I recognized the accomplishments of students from Northview Heights Secondary School at the City Council meeting on April 12, 2011. The students write for The Canadian Young Scientist Journal, a non-profit organization that provides a unique opportunity to high school students to publish their original research and innovative ideas across various disciplines. The students were accompanied by Sacha Noukhovitch, their teacher and editor of the Journal, to City Hall. The Mayor also came by to greet and congratulate them.
Below is the transcript of the speech I gave at City Council recognizing the students.
Thank you Madame Speaker,
It is an honour and a pleasure to pay tribute to, and welcome, the students from Ward 10’s Northview Heights Secondary School that write, edit and create The Canadian Young Scientist Journal. They come here under the remarkable leadership of an educator at the school, Dr. Sacha Noukhovitch. The most recent issue of the Journal has been delivered to all City Councillors and the Mayor.
It is in science that we reach toward things and happenings in our world that we try to understand. It represents that earnest leap of discovery that makes our world safer, healthier and contributes to a modern prosperous country. It helps answer age-old questions.
The Canadian Young Scientist Journal gives credence to the view that motivation does lead to innovation and that the written word will never go out of fashion.
When I leaf through the pages of this journal and the names of these young authors and thinkers leap off the page, I wonder which writers will one day bring to us great breakthroughs in medicine and health that we do not know about today. Who will guide us through the next generation of space discovery; and who will ensure that the quality of life can be just as important as longevity.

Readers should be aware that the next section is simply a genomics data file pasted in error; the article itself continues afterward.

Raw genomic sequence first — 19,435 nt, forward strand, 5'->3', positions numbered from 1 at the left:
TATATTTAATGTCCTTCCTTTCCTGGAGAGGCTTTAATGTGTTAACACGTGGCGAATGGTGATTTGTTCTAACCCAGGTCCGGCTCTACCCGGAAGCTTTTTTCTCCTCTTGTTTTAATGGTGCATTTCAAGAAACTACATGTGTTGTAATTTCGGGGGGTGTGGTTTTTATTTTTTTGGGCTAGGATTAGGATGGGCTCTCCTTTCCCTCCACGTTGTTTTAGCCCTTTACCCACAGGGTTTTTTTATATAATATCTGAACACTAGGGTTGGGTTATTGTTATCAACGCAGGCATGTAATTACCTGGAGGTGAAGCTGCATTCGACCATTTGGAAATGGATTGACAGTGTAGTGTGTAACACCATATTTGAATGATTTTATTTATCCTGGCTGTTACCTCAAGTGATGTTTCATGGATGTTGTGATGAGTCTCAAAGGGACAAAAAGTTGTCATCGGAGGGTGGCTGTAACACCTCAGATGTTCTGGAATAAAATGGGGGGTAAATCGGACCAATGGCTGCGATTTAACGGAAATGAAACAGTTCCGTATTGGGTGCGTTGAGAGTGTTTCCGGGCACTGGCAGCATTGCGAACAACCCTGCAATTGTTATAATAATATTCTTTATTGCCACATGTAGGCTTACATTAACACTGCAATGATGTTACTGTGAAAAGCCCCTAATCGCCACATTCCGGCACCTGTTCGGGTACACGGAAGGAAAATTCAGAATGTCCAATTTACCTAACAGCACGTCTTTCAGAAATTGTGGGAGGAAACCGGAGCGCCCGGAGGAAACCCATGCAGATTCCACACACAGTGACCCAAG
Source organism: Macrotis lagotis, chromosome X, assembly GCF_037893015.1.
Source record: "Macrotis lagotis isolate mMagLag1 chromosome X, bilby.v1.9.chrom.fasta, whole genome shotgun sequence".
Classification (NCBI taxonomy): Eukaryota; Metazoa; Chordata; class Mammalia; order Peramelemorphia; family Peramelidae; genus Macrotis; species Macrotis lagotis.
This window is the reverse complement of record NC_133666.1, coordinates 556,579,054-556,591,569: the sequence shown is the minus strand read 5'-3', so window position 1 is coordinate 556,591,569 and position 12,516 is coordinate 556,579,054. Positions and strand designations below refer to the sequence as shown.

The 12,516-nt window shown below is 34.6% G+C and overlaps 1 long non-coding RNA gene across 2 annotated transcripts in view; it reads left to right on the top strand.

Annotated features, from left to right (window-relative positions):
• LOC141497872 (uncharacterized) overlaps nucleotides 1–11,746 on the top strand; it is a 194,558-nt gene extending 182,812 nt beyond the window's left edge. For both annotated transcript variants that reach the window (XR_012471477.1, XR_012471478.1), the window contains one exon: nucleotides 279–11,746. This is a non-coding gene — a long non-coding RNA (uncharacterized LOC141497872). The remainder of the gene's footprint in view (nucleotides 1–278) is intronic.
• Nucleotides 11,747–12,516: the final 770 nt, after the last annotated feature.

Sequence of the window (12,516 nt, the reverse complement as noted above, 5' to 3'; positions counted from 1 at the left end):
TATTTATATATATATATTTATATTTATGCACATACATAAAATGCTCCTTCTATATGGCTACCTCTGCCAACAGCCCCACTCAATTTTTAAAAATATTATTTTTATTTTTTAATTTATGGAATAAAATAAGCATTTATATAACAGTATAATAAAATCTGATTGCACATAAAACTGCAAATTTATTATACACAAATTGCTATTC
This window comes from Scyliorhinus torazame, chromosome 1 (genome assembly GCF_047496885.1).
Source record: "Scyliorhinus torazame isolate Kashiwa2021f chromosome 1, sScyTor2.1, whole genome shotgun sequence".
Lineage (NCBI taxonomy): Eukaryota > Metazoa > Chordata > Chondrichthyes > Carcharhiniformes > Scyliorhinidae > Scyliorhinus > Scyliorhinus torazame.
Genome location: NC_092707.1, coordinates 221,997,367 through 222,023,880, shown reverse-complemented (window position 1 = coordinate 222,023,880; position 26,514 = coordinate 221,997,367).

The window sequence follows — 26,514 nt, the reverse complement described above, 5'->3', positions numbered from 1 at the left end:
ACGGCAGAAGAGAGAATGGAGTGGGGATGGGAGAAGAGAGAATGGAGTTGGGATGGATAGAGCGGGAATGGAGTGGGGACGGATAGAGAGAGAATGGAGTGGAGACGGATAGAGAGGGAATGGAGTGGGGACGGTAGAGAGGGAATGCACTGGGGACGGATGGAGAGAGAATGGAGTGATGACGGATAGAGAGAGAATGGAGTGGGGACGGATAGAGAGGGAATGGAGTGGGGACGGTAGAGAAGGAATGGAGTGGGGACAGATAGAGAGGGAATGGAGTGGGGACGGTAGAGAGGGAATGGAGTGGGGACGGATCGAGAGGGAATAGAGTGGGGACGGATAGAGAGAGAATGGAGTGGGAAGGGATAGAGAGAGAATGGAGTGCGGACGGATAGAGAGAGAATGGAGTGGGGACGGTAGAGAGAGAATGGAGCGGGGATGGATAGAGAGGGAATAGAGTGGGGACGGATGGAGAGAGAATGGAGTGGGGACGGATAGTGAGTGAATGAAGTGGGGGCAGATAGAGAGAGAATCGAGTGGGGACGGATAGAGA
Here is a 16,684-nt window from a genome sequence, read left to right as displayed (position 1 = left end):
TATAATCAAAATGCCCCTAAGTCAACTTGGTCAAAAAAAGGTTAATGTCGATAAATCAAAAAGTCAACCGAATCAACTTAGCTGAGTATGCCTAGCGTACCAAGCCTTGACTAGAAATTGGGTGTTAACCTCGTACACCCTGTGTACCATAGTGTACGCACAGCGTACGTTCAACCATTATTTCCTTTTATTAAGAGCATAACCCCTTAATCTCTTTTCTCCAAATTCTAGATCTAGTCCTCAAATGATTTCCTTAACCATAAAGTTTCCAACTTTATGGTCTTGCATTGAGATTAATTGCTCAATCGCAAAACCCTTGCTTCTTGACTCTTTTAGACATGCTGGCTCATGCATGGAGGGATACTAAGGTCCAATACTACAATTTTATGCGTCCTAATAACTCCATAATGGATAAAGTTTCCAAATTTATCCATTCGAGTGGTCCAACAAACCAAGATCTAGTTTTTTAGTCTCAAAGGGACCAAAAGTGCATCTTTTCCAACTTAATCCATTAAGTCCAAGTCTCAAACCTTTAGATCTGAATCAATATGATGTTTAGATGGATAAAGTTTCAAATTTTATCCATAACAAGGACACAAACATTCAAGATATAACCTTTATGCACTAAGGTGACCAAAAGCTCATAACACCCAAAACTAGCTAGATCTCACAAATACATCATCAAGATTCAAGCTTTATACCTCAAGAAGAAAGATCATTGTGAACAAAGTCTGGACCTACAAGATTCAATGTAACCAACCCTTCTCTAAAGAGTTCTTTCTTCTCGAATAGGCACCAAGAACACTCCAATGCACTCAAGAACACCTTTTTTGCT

These young minds with creative ideas – and the students who came before them – do more than pry open the unchartered world of science and discovery. It is in the process of discovery that our democratic ideals have their foundation. These freedom thinkers reaffirm the importance and remind us of the legacy of the gifts of Galileo and Copernicus, in which challenging conventional wisdom can ensure that when we speak we do so without recrimination, and it will secure for us the ideals that heresy can never make a comeback. They affirm for us that science will always be a pillar of democracy.
A couple of years ago I accompanied some of the same young writers of this important publication to the Ontario legislature. In that chamber where so many important decisions shaping this country have been made, representatives from all three political parties rose to pay tribute to these students and all they have achieved.
Fifteen years from now many of the students who have contributed to this publication will be in the workforce – putting concepts into practice; creating wealth; building better communities. These young writers and thinkers become the new custodians of the science revolution.
Once again I thank all who contributed to the publication, the staff who made it happen and the leadership at Northview for creating an environment that fosters never ending thinking and the quest to discover.